This chapter only has 7 exercises, and if you feel confident, you do not need to complete every exercise (This is extremely important. There are so many tough questions and prac exams in accounting, that you will have to manage your time efficiently). Have a go at a few, and if you make mistakes, do an extra one. I recommend doing 2.3, 2.6 and 2.7 as a minimum.

Day 2 (and 3 if you want to do it over two days):
Complete Chapter 3 - DR. vs CR./Ledgers/Footing/Balancing - This will be all you will have to do today. This chapter is the first real foray into Year 12 accounting. You should begin your first accounting steps with a sound understanding of the foundations. The entire accounting course will be built on the content in this chapter.

This chapter will probably cause a few difficulties for some people. Make sure that you get help from a sibling, friend, tutor or teacher if you have access to them. If your foundations are weak, it will become difficult to understand the rest of the course.
There are 8 exercises in this chapter. Try to do every single one.

Day 4 (have a rest day... don't kill yourself)
Complete Chapter 4 - Introduction to GST/Source Documents - Very similar to the previous chapter with a smallish introduction to the different source documents that are prevalent in VCE accounting.

If you've got the hang of debits and credits, you can make do with doing every second exercise (4.1, 4.3, 4.5, 4.7).
If you made quite a few mistakes in the previous chapter, try to complete all exercises. This is still part of the foundation of accounting, and as mentioned previously, a large determinant to your future success in this subject.

Day 5
Completing Chapter 5 - Special Journals - An extension to what should have been covered in Year 11. Students who did Units 1 and 2 will find this topic relatively easy, with few areas they do not understand or haven't seen before. The only new bits in Chapter 5 are the subsidiary ledgers and the posting from the credit journals.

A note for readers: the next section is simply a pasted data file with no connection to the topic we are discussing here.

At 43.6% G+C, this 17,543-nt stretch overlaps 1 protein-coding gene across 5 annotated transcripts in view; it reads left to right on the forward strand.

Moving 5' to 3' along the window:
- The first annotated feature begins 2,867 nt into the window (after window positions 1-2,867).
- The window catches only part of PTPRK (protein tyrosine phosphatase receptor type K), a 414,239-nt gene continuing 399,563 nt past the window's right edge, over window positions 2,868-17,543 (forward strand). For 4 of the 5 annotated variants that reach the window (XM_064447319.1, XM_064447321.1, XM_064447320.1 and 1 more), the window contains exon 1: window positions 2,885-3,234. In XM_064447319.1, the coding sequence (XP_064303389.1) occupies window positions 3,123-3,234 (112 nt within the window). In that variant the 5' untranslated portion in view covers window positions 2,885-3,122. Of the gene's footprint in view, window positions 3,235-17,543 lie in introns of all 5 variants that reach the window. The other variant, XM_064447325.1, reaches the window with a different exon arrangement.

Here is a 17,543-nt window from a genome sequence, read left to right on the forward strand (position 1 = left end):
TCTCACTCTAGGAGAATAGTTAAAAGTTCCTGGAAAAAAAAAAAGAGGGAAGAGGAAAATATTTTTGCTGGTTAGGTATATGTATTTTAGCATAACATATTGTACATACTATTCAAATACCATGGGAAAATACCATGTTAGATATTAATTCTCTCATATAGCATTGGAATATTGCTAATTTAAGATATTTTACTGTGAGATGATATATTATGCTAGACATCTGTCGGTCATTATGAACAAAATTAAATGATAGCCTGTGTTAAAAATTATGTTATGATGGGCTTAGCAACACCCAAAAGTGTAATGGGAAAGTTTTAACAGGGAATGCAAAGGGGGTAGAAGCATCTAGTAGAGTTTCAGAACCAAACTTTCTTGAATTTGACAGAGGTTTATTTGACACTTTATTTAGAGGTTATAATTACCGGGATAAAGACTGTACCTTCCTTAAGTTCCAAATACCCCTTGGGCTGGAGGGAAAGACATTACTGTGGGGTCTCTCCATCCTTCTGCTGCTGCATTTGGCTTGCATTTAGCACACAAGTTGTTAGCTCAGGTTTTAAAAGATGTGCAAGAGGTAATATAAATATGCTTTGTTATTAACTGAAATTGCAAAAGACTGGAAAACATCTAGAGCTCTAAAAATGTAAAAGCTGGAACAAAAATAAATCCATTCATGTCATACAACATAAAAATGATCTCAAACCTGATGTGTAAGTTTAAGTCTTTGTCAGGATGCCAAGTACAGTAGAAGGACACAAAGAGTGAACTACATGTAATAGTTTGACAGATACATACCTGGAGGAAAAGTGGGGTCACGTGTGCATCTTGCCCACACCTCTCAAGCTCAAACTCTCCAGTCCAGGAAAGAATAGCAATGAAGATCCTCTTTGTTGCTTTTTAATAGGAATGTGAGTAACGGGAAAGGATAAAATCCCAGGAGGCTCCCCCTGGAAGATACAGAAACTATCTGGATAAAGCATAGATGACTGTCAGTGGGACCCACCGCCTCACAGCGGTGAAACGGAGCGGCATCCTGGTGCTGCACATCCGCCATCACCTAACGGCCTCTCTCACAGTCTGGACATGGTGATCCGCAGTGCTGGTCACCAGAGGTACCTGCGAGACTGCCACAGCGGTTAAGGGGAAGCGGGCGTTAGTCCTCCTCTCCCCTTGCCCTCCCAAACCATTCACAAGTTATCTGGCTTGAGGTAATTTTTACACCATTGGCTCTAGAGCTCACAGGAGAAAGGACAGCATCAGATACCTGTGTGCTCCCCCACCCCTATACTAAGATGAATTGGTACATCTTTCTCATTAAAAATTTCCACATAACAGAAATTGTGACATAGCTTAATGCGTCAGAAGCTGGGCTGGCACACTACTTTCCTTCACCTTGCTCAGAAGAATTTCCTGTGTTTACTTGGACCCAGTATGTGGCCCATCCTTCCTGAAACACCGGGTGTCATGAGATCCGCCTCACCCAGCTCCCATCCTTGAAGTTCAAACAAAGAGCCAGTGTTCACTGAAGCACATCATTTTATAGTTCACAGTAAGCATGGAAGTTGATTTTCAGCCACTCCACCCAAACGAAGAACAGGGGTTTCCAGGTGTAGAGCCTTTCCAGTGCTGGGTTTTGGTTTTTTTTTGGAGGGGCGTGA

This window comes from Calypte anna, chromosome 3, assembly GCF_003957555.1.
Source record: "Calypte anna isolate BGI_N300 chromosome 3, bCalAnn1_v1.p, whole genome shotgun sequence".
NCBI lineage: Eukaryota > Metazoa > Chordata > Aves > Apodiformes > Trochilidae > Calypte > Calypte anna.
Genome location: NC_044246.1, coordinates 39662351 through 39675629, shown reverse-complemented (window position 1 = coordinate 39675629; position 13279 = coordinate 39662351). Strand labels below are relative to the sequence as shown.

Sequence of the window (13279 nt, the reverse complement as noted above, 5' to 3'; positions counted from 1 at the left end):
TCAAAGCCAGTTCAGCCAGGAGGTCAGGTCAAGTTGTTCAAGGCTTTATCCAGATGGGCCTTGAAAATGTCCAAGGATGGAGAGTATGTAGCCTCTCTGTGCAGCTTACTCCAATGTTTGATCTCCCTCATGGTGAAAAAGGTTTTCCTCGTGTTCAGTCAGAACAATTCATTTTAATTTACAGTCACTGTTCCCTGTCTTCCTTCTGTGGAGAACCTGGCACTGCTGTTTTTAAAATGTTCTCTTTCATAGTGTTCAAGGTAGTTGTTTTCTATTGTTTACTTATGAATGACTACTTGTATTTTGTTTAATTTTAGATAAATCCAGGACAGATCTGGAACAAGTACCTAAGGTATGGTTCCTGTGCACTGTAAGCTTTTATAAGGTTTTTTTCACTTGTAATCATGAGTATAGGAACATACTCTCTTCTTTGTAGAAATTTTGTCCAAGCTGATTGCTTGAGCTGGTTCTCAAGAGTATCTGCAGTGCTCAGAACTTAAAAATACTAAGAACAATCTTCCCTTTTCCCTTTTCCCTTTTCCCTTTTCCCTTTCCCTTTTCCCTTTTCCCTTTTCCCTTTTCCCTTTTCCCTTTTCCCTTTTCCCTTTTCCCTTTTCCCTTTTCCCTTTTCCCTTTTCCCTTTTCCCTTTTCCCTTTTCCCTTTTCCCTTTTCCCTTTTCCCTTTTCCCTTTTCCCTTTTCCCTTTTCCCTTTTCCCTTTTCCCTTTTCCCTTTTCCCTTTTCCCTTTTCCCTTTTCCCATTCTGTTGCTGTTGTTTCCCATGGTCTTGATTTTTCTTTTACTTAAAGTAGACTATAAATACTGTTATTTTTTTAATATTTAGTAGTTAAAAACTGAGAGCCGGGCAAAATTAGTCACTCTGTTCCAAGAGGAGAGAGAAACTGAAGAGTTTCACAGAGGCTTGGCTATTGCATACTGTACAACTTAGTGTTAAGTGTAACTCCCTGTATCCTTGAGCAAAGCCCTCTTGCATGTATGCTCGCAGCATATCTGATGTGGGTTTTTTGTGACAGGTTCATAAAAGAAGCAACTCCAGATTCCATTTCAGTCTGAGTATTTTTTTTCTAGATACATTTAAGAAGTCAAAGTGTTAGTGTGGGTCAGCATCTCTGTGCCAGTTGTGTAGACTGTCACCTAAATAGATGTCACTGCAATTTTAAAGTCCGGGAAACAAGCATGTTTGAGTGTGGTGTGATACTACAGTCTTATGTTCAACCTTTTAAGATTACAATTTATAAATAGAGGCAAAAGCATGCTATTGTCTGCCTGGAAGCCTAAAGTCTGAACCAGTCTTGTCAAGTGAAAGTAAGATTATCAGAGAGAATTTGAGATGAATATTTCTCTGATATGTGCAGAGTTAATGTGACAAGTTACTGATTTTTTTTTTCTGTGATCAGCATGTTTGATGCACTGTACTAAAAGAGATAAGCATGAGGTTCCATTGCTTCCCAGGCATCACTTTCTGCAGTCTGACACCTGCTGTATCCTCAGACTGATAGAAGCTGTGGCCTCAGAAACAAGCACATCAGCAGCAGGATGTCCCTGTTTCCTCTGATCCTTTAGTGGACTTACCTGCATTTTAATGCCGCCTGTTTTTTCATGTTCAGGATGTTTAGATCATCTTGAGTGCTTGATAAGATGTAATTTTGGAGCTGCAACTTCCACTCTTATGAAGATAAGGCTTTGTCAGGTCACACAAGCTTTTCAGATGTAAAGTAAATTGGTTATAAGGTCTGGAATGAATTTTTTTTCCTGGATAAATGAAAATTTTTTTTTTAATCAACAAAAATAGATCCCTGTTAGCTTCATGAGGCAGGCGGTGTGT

Try to get through exercises 5.2, 5.3, 5.5, 5.6, 5.8 and 5.9. Split it up into two days if you need to. You will find these exercises very repetitive. Unfortunately, accounting is a subject that requires practicing the same content over and over.

Day 6
Completing Chapter 6 - Special Journals - Posting/Discounts/GST - Cash journals will be a little more tricky than their credit counterparts. There is more content to cover in this Chapter, but you'll find parts that overlap with the previous chapter (Posting etc.).
This chapter may take a while to complete. It is a little tedious.

Have a go at exercises 6.1, 6.2, 6.3, 6.4, 6.6, 6.7, 6.8, 6.9, 6.10 and 6.12.  I know that seems like all the exercises, but I only avoided exercises that repeated questions (even then it will seem tedious and repetitive to most people).

Day 9
Completing Chapter 7 - The General Journal - A new journal, one that will appear frequently on both the Unit 3 and Unit 4 exam. Still, its uses and related theory is straight-forward. Once you understand it or do it a few times, you should be able to remember it for ever. Keep in mind that while repetitive, it essentially offers "free marks" in the exam for students that have taken the time to properly understand its concepts.

Try: 7.2, 7.3, 7.5, 7.6, 7.8, 7.10, 7.11, 7.12.  Another advantage of leaving out some of the exercises is that you can come back and do them for extra revision. Only complete all the exercises if you desperately feel the need for additional practice. As I was already ahead of the class, I finished of the one or two exercises I left out when the class was starting the topic.

Tip: Get used to doing 'Narrations'. Work out a generic method for every possible narration, and use these generic structures to write the narration for specific questions. Less thinking required = more time to work on other questions.